The first modern trampoline was built by George Nissen and Larry Griswold in 1936. Nissen was a gymnastics and diving competitor and Griswold was a tumbler on the gymnastics team, both at the University of Iowa, USA.
They had observed trapeze artists using a tight net to add entertainment value to their performance and experimented by stretching a piece of canvas, in which they had inserted grommets along each side, to an angle iron frame by means of coiled springs. It was initially used to train tumblers but soon became popular in its own right.
Nissen explained that the name came from the Spanish trampolín, meaning a diving board. Nissen had heard the word on a demonstration tour in Mexico in the late 1930s and decided to use an anglicized form as the trademark for the apparatus.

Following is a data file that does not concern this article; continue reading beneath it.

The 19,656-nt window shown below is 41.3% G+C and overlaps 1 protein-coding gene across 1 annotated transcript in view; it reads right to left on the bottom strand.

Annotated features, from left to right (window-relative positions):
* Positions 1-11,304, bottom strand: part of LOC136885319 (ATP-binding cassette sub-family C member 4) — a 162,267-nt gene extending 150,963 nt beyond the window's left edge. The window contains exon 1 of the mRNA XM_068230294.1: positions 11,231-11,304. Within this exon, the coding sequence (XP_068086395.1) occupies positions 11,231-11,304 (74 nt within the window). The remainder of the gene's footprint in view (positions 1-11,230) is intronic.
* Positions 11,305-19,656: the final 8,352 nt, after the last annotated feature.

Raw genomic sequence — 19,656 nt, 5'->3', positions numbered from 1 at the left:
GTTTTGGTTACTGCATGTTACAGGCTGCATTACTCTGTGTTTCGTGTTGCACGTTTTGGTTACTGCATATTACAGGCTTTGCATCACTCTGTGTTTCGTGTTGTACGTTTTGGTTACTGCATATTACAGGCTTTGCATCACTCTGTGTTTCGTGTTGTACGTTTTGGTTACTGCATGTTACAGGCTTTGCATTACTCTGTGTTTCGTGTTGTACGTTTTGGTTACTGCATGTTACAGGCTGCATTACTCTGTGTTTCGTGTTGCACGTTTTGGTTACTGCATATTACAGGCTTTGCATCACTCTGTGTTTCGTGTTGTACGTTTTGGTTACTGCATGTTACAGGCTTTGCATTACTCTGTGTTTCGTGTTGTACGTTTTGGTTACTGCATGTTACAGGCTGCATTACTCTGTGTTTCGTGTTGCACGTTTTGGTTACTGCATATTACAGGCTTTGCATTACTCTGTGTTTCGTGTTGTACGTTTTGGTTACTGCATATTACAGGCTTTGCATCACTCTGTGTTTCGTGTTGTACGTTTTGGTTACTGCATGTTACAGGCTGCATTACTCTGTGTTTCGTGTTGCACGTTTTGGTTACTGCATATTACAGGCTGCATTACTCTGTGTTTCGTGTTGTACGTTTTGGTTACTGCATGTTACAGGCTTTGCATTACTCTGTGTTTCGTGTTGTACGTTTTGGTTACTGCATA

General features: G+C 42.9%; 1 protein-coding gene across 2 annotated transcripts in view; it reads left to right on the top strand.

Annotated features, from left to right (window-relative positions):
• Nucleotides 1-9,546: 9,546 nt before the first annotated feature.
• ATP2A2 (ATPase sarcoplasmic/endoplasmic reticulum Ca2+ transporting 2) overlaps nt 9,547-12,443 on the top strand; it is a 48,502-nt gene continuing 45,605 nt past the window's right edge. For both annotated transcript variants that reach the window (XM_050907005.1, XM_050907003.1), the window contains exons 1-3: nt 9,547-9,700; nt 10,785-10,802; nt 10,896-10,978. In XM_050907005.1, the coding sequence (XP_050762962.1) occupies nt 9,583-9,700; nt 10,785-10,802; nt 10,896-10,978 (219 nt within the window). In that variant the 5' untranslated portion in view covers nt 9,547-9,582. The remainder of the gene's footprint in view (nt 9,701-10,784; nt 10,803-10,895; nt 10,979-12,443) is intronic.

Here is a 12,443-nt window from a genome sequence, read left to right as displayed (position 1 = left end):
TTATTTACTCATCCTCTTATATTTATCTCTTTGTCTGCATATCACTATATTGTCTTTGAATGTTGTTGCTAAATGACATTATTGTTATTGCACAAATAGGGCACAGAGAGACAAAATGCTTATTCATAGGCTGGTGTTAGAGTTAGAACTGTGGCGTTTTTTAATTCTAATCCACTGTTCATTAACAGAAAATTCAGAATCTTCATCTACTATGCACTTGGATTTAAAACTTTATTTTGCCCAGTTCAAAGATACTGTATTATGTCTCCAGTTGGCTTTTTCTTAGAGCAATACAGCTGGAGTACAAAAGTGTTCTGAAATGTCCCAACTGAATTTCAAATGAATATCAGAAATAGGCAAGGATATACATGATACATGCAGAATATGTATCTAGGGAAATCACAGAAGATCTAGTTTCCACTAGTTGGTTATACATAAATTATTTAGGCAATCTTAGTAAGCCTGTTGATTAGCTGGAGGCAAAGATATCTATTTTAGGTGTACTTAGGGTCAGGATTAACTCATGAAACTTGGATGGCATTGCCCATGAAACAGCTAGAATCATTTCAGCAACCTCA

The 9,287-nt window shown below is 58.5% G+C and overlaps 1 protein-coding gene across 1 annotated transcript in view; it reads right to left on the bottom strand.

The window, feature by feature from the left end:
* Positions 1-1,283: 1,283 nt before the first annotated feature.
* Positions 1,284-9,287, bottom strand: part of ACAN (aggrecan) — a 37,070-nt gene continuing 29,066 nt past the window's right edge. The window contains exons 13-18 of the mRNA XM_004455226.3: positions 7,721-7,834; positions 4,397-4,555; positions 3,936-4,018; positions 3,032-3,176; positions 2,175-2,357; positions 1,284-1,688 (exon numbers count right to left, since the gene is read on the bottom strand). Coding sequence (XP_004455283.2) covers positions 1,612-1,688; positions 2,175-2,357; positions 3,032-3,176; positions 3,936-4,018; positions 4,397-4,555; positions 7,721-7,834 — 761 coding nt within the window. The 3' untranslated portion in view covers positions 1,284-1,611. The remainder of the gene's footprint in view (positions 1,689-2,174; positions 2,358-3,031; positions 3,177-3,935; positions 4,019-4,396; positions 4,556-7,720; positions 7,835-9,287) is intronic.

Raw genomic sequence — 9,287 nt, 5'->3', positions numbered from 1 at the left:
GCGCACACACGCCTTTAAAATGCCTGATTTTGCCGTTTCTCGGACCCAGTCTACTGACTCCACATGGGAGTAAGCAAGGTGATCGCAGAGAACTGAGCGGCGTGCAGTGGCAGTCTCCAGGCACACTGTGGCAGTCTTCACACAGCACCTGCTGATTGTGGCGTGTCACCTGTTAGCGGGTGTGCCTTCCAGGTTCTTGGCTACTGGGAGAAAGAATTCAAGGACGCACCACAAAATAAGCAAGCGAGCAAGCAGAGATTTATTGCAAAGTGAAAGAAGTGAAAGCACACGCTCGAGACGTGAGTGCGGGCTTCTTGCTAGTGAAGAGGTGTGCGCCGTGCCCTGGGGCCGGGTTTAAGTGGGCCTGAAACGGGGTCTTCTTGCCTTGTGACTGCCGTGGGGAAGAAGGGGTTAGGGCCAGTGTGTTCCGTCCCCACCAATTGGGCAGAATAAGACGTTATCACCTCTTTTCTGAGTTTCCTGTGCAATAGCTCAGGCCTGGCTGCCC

In 1942, Griswold and Nissen created the Griswold-Nissen Trampoline & Tumbling Company, and began making trampolines commercially in Cedar Rapids, Iowa.
The generic term for the trademarked trampoline was a rebound tumbler and the sport began as rebound tumbling. It has since lost its trademark and has become a generic trademark.
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The 19th-century poster for Pablo Fanque‘s Circus Royal references performance on trampoline, though the device is thought to have been more like a springboard than the fabric-and-coiled-springs apparatus presently in use.
These may not be the true antecedents of the modern sport of trampolining, but indicate that the concept of bouncing off a fabric surface has been around for some time. In the early years of the 20th century, some acrobats used a “bouncing bed” on the stage to amuse audiences. The bouncing bed was, in reality, a form of small trampoline covered by bedclothes, on which acrobats performed mostly comedy routines.